Whiting Adds 32,000 Acres in DJ Basin, 400,000 More In ‘Stealth Areas'

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Purchased 32,506 net acres in the DJ Basin for about $400-$500 per net acre.

Whiting Petroleum Corp. (NYSE: WLL) announced it has purchased 32,506 net acres in the DJ Basin and talked about what’s to come after the $860 million sell off of the Postle and Northeast Hardesty Fields in Oklahoma.

The DJ Basin WLL acreage was acquired after the second quarter for about $400-500 per net acre. About 50% of the net acres are in the core of Whiting’s Redtail Prospect and have no expiration issues, said David Tameron, senior analyst for Wells Fargo Securities.

The company also has land it is testing for oil in undisclosed areas.

Whiting has 87,559 net acres in the Redtail with average working interests of 73% and net revenue interests of 59%.

Whiting is planning 16 wells per drilling spacing units (DSU) but are testing 32 wells per DSU. The company has a goal to drive well costs down to $5 million from about $5.5 million area through efficiencies and synergies, Tameron said.

The company also appears in play to make acquisitions, mostly by picking up working interest on its existing footprint in the Niobrara, said Pearce Hammond managing director and co-head of E&P research.

The company is not planning to divest its North Ward Estes field in the Permian Basis and development will continue for the next five years before an ultimate decision is made on whether to drill or divest, Hammond said.

Tameron said there would be no monetization of North Ward Estes for some time.

James Volker, Whiting’s board chairman and CEO said, “I love that field.”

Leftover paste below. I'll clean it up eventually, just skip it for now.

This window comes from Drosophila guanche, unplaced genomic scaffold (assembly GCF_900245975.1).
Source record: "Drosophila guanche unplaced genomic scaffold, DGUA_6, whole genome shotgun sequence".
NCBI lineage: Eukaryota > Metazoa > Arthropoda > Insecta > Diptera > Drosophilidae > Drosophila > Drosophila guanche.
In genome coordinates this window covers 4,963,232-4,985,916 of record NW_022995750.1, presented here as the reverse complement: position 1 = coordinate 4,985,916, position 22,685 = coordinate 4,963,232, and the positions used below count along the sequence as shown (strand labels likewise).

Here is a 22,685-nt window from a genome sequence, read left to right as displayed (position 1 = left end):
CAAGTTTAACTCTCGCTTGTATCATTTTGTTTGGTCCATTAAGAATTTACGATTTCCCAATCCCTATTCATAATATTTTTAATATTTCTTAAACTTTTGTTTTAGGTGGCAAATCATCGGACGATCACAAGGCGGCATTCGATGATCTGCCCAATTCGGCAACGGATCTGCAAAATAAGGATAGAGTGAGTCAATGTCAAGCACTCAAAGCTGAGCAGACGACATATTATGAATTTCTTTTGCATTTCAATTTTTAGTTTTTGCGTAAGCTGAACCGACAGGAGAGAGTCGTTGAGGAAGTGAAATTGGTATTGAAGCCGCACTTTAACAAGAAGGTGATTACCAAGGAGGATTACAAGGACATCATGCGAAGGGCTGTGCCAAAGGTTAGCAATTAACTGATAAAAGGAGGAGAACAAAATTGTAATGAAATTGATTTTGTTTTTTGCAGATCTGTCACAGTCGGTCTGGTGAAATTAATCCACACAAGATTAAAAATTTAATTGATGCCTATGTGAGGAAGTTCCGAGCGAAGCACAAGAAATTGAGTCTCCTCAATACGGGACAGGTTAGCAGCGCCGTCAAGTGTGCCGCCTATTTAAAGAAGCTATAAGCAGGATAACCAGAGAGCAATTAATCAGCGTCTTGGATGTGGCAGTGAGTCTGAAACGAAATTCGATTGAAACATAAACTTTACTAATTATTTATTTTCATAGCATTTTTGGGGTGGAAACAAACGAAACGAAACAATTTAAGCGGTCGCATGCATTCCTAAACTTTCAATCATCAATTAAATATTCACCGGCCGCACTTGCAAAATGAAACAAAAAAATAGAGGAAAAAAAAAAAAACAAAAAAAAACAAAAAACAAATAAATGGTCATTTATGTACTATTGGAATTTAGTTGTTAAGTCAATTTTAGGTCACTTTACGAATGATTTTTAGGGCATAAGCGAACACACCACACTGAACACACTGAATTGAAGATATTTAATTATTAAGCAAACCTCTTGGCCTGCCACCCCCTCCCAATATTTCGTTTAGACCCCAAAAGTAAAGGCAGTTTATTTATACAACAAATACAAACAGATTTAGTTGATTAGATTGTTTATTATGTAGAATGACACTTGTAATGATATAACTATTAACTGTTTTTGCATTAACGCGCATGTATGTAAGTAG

The company expressed no interest in monetizing the Big Tex prospect in the Permian Basin, though it may look to partner through a joint venture.

Hammond said the company is also “currently holding 200,000-250,000 net acres in a couple of stealth areas.” He noted that oil resource testing would be ongoing in the second half of 2013.

Tameron said Whiting is also looking at the oil window of the Smackover and horizontal opportunities in Louisiana.

The company’s Missouri Breaks in the Bakken is working better because of bigger fracs with up to 7 million pounds of sand. The Bakken’s Lewis and Clark area will be tested next.

In July, Whiting closed a sale to BreitBurn Energy Partners LP in the Postle and northeast Hardesty Fields in Oklahoma. The sale included related Dry Trail plant gathering and processing facilities, oil delivery pipeline, 60% interest in the 120-mile Transpetco CO2 pipeline, CO2 supply contracts and certain crude oil swaps.

The all-cash purchase price was $859.8 million, with net proceeds from the sale to be approximately $850 million after estimated expenses and $836 million after adjustments for revenue.

Tameron said the Postle sale was a competitive process with a number of strong bidders.